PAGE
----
Kandasamys: The Wedding
Director: Jayan Moodley
Starring: Mishqah Parthiephal, Madhushan Singh
The sequel to the country’s highest-grossing locally made movie in 2017, Keeping Up with the Kandasamys, hit local theatres this weekend, and is set to be another showstopper.
Kandasamys: The Wedding picks up with the love-struck Prishen Naidoo (Madhushan Singh) and Jodi Kandasamy (Mishqah Parthiephal) a few years after they’ve completed their studies, and they’re a week away from celebrating their big fat Indian wedding. As expected, drama ensues.
The onscreen chemistry between the pair is remarkable, and it’s no wonder that fans got so attached to their characters.
Their overbearing mothers are up to their old tricks again – Jennifer Kandasamy and Shanti Naidoo, played by Jailoshini Naidoo and Maeshni Naicker, respectively, are intent on having things their way. Their husbands Preggie, played by newcomer Yugan Naidoo, and Elvis, played by Koobeshan Naidoo, are at pains to stay out of their children’s lives, but are forced to intervene when things intensify.
If you loved the character of the Mr Bean-like Arsevan in the first movie, you will surely enjoy more onscreen time with him as he comes on board as another love interest.
What was impressive about the first movie was that it introduced audiences to the Indian community in Chatsworth, Durban, and all the nuances that come with it.
The sequel takes it up a notch, with even more South African Indian humour mixed in with drama and family politics. The writers also took a bold step by including amusing one-liners that may make you cringe if you’re watching this with your parents – dirty jokes are not discussed with Indian parents – but it’s all in the name of fun.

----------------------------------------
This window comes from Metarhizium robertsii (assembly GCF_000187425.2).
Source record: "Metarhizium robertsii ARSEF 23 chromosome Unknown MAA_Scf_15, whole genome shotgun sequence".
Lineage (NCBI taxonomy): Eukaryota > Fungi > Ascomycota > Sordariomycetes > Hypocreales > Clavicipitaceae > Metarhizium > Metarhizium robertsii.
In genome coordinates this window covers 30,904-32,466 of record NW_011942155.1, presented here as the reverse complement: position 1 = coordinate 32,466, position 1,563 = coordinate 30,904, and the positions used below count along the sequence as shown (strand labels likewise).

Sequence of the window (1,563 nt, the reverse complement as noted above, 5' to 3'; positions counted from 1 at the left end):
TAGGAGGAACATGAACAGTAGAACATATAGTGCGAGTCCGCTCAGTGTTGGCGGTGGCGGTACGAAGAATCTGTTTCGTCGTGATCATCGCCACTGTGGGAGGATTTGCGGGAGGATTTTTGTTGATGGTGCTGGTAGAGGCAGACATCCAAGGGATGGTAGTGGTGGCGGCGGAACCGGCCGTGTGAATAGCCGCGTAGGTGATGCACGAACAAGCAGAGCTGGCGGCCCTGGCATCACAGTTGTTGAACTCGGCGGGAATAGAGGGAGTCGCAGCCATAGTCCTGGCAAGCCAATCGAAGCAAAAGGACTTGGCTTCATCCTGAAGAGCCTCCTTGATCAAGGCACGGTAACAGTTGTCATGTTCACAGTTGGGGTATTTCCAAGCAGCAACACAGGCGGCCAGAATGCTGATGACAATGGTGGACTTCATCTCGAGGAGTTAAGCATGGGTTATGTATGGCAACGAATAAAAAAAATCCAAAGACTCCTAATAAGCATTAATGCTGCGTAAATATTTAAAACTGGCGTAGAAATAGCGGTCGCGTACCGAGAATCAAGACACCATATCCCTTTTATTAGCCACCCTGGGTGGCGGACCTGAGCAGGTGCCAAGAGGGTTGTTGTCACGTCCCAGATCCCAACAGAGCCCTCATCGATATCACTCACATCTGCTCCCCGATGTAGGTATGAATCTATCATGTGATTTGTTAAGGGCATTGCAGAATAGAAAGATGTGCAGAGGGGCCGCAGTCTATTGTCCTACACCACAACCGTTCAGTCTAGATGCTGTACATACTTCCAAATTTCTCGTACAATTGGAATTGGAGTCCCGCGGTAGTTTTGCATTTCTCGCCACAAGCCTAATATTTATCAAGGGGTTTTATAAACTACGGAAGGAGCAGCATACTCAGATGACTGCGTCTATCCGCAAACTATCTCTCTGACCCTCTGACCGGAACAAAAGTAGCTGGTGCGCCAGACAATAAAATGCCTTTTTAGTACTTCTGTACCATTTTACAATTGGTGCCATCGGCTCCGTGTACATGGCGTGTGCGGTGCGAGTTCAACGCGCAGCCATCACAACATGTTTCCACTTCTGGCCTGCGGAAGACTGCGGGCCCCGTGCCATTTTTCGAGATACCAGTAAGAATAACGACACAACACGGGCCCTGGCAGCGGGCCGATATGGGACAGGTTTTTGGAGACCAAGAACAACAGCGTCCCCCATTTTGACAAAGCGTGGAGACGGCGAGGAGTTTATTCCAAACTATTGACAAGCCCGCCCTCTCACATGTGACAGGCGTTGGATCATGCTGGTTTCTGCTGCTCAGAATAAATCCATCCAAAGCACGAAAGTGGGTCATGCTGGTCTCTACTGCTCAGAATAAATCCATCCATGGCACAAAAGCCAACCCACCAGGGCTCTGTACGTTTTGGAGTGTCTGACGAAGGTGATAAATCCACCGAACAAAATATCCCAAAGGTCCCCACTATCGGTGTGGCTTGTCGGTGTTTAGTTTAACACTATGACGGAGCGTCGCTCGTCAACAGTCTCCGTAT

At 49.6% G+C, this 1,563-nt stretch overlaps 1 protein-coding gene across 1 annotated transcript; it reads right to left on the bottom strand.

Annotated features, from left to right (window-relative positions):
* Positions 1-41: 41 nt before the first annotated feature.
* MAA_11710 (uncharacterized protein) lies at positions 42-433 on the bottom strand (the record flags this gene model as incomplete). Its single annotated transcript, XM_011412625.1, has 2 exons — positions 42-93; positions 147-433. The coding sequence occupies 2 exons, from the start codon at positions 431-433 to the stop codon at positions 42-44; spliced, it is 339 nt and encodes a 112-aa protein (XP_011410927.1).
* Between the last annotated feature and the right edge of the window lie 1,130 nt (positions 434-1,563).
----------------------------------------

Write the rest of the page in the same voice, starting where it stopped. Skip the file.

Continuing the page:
The plot also thickens when the topic of domestic violence is introduced in a scene that is sure to induce waterworks in a few audience members.
Although we have seen an increase in discussions around domestic violence in South Africa, the subject is still not widely talked about in the Indian community, despite its prevalence.
This is one of the many reasons to applaud writers Jayan Moodley (who also directed) and Rory Booth.
The parallels between a traditional back-yard pre-wedding jol and a formal, catered function are also depicted, something that speaks to the current trends sweeping across the Indian community in South Africa.
Fans can also look forward to guest appearances from 5FM deejay Sureshnie Rider, who plays herself, as well as Uzalo actress Dawn Thandeka King.
The movie’s relevance in today’s South Africa couldn’t have come at a better time, and this sequel is also sure to be a hit. The fans will most likely beg for a third instalment – perhaps with the introduction of a baby?
Parthiephal will definitely make a stunning real-life bride one day if the scene that plays out on the Umhlanga pier is anything to go by.